A portion of our indebtedness, including the Ryerson Credit Facility, bears interest at rates that fluctuate with changes in certain short-term prevailing interest rates. As of December 31, 2015, we had approximately $272.2 million of outstanding borrowings under the Ryerson Credit Facility, with an additional $185 million available for borrowing under such facility. Assuming a consistent level of debt, a 100 basis point change in the interest rate on our floating rate debt effective from the beginning of the year would increase or decrease our interest expense under the Ryerson Credit Facility by approximately $3.8 million on an annual basis. If interest rates increase dramatically, we could be unable to service our debt, which could have a material adverse effect on our business, financial condition, results of operations or cash flows.

We may not be able to successfully consummate and complete the integration of future acquisitions, and if we are unable to do so, we may be unable to increase our growth rates.

We have grown through a combination of internal expansion, acquisitions and joint ventures. We intend to continue to grow through selective acquisitions, but we may not be able to identify appropriate acquisition candidates, obtain financing on satisfactory terms, consummate acquisitions or integrate acquired businesses effectively and profitably into our existing operations. Restrictions contained in the agreements governing our notes, the Ryerson Credit Facility or our other existing or future debt may also inhibit our ability to make certain investments, including acquisitions and participations in joint ventures.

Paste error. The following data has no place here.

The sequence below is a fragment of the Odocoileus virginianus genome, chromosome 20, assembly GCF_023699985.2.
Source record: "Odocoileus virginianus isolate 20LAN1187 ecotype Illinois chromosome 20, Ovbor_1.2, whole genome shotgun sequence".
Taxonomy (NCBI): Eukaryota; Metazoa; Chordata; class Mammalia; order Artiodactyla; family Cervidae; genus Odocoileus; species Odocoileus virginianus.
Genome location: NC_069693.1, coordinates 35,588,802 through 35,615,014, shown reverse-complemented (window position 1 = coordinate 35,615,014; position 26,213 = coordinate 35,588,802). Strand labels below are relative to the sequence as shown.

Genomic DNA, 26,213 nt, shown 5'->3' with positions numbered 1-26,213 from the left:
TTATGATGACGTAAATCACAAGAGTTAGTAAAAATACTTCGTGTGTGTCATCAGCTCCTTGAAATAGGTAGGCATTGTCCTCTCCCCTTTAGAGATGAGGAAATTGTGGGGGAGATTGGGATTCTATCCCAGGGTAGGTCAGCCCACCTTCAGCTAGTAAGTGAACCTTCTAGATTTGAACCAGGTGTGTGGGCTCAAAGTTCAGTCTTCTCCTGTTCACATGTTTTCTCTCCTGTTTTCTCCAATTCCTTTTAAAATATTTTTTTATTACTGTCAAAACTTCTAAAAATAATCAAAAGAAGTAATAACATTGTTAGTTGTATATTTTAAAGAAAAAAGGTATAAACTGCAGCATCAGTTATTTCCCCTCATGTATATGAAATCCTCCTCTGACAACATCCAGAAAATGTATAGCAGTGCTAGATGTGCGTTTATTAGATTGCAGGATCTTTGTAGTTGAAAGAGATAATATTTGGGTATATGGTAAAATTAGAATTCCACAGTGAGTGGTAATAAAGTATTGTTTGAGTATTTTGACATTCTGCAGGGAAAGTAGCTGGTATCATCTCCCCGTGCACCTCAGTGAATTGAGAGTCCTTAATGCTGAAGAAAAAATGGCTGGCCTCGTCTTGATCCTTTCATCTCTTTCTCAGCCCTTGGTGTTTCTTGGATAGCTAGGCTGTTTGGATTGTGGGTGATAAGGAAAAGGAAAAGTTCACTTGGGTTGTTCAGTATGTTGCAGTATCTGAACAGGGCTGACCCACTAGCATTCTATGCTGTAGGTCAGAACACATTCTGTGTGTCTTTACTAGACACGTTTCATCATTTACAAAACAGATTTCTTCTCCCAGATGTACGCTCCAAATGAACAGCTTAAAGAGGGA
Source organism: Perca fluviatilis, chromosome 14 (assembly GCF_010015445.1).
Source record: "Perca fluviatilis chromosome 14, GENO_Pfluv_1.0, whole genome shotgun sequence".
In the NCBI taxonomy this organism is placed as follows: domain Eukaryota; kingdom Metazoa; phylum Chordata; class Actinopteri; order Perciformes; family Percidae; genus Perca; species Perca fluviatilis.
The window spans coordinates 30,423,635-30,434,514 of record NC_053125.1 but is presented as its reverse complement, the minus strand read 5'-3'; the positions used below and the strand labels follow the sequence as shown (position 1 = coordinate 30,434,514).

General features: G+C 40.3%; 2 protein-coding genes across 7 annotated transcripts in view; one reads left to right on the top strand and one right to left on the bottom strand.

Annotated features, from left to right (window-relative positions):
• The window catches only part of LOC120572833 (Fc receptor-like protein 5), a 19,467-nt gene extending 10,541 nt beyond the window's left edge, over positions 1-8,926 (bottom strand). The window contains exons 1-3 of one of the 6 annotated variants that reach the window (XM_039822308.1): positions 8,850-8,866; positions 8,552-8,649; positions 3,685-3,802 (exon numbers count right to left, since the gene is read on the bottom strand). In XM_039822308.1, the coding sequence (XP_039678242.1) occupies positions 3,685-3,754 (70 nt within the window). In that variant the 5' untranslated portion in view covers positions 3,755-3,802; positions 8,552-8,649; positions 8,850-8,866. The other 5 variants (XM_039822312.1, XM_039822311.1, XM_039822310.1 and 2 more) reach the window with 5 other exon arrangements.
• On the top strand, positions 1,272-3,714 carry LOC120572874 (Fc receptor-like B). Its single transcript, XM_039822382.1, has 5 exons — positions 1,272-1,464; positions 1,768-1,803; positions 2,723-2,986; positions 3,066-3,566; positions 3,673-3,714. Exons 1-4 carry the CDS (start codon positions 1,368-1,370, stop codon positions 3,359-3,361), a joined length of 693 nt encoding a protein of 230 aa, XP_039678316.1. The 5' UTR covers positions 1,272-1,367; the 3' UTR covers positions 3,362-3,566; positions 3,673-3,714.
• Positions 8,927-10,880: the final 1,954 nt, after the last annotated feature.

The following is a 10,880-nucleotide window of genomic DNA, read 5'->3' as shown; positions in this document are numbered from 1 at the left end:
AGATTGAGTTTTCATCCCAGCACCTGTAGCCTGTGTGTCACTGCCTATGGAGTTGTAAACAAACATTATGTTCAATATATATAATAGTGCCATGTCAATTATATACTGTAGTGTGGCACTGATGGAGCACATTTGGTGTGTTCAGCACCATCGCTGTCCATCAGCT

Our future success will depend on our ability to complete the integration of these future acquisitions successfully into our operations. After any acquisition, customers may choose to diversify their supply chains to reduce reliance on a single supplier for a portion of their metals needs. We may not be able to retain all of our and an acquisition’s customers, which may adversely affect our business and sales. Integrating acquisitions, particularly large acquisitions, requires us to enhance our operational and financial systems and employ additional qualified personnel, management and financial resources, and may adversely affect our business by diverting management away from day-to-day operations. Further, failure to successfully integrate acquisitions may adversely affect our profitability by creating significant operating inefficiencies that could increase our operating expenses as a percentage of sales and reduce our operating income. In addition, we may not realize expected cost savings from acquisitions, which may also adversely affect our profitability.

We may not be able to retain or expand our customer base if the North American manufacturing industry continues to erode through moving offshore or through acquisition and merger or consolidation activity in our customers’ industries.